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Native American Recognition Days Come to Phoenix

Native American Recognition Days (NARD) events are in full swing in and around Phoenix, Arizona, nearly eight weeks of non-stop celebrations dedicated to the culture and traditions of American Indian People.

Native American Recognition Days (NARD) events are in full swing in and around Phoenix, Arizona, nearly eight weeks of non-stop celebrations dedicated to the culture and traditions of American Indian People.

The annual NARD events began 29 years ago as a one-day celebration consisting of a community dinner where awards were presented to local leaders. “Former Phoenix Indian Center Director Phyllis BigPond simply held a banquet,” writes historian and university professor Wayne Mitchell, an enrolled member of North Dakota’s Mandan tribe. “More events were added, the name was changed to Native American Recognition Week (later changed to Recognition Days), and a yearly theme was established. As community events continued, NARD grew to cover the months of October and November.”

As the festivities approach the three decade mark, the 2011 theme celebrates Indian Women of Courage and Vision, “honoring courageous and strong Indian women from past and present whose selfless acts have contributed deeply to the lives we lead today,” according to the NARD web page.

The event kicked off October 1st with the Native American Veterans Color Guard ceremonially raising both state and U.S. flags in a morning prayer to bless the annual celebration. The following weekend it was Native American Connections parade time with over 100 entries of floats, bands, traditional and contemporary dance groups spanning a 2-hour downtown parade --- which lead to the NARD Pow Wow.

For former Marine Michael Smith, a Navajo from Sacaton, Arizona, and member of First Nations Warrior Society, the parade and pow wow represented a 12-hour day, first marching and then acting as head gourd dancer at both an afternoon and evening session of the family social event.

“This is a social pow wow, a ritual-filled get-together like the old days and our gourd dance opens the festivities by paying honor to all veterans,” says Smith, a Legion member with the Ira Hayes Post. The First Nations Warrior Society Color Guard Council is made up of 13 American Indian veterans representative of all major service branches and many tribal backgrounds (currently Navajo, Pima, Sioux, Hopi, Tohono O’odham, Nez Pierce, and Gila and Salt River tribes).

“Native American veterans deserve our respect,” pow wow emcee Gregory LaPointe, a South Dakota Lakota from Rose Bud, announced to the crowd over his microphone. “When you see them, say thank you for all they have done.”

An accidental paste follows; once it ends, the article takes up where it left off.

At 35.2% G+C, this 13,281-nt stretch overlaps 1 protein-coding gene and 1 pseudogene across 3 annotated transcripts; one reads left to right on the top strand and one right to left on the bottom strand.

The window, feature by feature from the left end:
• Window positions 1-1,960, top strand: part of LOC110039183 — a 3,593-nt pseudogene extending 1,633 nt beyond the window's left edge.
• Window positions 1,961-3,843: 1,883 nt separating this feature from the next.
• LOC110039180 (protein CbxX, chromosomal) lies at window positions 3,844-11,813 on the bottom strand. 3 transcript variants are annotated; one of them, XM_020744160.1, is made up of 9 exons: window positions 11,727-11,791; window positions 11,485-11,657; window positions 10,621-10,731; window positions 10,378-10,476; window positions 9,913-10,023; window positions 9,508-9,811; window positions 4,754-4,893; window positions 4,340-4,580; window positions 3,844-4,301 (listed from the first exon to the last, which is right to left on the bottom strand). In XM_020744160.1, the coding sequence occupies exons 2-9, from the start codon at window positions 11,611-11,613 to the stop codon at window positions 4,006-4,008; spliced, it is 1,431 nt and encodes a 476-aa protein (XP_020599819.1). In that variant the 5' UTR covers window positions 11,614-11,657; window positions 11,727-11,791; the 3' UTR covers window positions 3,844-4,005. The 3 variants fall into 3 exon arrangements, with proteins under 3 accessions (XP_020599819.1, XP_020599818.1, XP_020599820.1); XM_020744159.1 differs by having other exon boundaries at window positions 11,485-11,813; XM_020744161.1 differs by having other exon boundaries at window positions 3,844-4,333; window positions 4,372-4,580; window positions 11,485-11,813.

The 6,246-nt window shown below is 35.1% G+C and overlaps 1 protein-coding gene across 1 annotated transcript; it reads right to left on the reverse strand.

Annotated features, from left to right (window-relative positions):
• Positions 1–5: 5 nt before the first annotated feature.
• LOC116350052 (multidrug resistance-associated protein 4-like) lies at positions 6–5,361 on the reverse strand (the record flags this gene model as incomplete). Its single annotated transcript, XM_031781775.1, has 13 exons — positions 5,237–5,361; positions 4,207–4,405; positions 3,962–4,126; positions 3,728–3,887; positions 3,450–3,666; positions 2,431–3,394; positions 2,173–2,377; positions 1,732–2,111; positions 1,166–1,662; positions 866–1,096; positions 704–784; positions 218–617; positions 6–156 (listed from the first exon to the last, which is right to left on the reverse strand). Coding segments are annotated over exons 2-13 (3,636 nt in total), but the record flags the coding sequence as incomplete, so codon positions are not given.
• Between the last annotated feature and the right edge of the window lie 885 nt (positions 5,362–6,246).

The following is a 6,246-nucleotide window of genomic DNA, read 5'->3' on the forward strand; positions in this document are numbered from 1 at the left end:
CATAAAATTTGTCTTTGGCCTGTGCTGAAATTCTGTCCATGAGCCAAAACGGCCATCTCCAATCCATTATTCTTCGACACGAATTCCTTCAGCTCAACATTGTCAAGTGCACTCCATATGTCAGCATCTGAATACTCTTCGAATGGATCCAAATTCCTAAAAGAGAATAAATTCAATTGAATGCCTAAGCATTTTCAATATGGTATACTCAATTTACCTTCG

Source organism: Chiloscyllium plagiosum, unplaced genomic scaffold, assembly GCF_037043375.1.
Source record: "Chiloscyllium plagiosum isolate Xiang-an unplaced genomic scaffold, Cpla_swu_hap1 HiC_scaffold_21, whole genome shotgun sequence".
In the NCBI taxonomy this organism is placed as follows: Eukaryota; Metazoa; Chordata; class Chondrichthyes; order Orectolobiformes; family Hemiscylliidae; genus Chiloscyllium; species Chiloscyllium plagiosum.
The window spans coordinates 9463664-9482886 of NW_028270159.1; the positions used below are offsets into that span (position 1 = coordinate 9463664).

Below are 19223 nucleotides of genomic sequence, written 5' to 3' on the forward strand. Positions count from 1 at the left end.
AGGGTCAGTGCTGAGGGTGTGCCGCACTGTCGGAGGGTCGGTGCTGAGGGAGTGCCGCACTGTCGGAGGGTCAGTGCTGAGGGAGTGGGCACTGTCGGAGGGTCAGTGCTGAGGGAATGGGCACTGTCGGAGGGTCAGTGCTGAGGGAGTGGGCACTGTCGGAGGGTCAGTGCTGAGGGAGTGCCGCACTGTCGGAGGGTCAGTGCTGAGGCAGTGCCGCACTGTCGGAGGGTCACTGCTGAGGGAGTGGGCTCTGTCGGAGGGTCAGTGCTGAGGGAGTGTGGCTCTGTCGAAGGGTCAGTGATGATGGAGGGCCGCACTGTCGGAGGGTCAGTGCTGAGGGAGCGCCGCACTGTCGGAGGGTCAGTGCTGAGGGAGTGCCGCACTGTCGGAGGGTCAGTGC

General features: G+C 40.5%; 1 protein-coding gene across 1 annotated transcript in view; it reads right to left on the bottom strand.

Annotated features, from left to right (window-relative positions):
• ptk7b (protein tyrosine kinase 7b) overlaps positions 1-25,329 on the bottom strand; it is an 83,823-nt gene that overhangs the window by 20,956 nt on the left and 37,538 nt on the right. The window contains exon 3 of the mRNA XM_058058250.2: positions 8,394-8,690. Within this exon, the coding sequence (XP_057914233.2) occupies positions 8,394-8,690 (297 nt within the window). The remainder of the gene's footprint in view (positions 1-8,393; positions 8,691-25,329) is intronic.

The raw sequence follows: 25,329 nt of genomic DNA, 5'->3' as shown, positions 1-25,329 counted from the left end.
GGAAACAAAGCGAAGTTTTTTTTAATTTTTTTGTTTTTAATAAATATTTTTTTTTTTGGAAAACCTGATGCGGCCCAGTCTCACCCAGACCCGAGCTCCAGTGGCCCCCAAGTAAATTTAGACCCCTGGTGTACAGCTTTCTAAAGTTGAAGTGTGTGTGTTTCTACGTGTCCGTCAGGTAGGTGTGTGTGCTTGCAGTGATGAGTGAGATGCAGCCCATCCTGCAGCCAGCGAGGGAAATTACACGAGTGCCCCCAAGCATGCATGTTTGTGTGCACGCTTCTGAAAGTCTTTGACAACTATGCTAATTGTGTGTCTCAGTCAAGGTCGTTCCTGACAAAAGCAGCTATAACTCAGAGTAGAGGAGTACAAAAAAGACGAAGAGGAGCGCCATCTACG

Four rounds of gourd dancing --- nearly two hours worth in both afternoon and evening session --- ended with a Blanket Dance that invited donations from a grateful audience. “You don’t have to be American Indian or in regalia to show your support with a contribution,” LaPointe advised. “In return, there will be blessings. It’s the way of our people that when you honor others it comes back to you in many ways big and small.”

The ensuing grand entry introduced another two hours of dancing by both big and small, adults and children alike, outfitted in colorful garb and dancing as part of culture and tradition and for just plain fun.

“This is an intertribal pow wow, a big social gathering to recognize all native tribes, so there’s no formal dance contest,” said event coordinator Lorraine Shirley. “We just want to get everybody together to mingle, have fun, and enjoy the day. Some tribes don’t see each other from pow wow to pow wow, so that’s why we (Central High School Multi-cultural Committee) work hard to host the event.”

Shirley, a Navajo/Zuni, is a parent of two sons and two daughters whose last child graduated from the school district last year. “Everybody thought that mom would be done and they wouldn’t have to do this any more. But when the multi-culture students ask if we can help again --- you can’t say no to the kids.”

So once again this year, there was Lorraine, her husband of 25 years and their children flipping burgers and hot dogs and cooking up fry bread (bean and cheese or powdered sugar) to feed a hungry crowd up up to 3,000 attendees.

Add in other food booths with nachos and tacos; vendors with native attire, jewelry, arts and crafts; face-painting for the kids; a warm, sunny day with lots of music, dancing, and socializing, and the 29th annual NARD Pow Wow can be classified a success.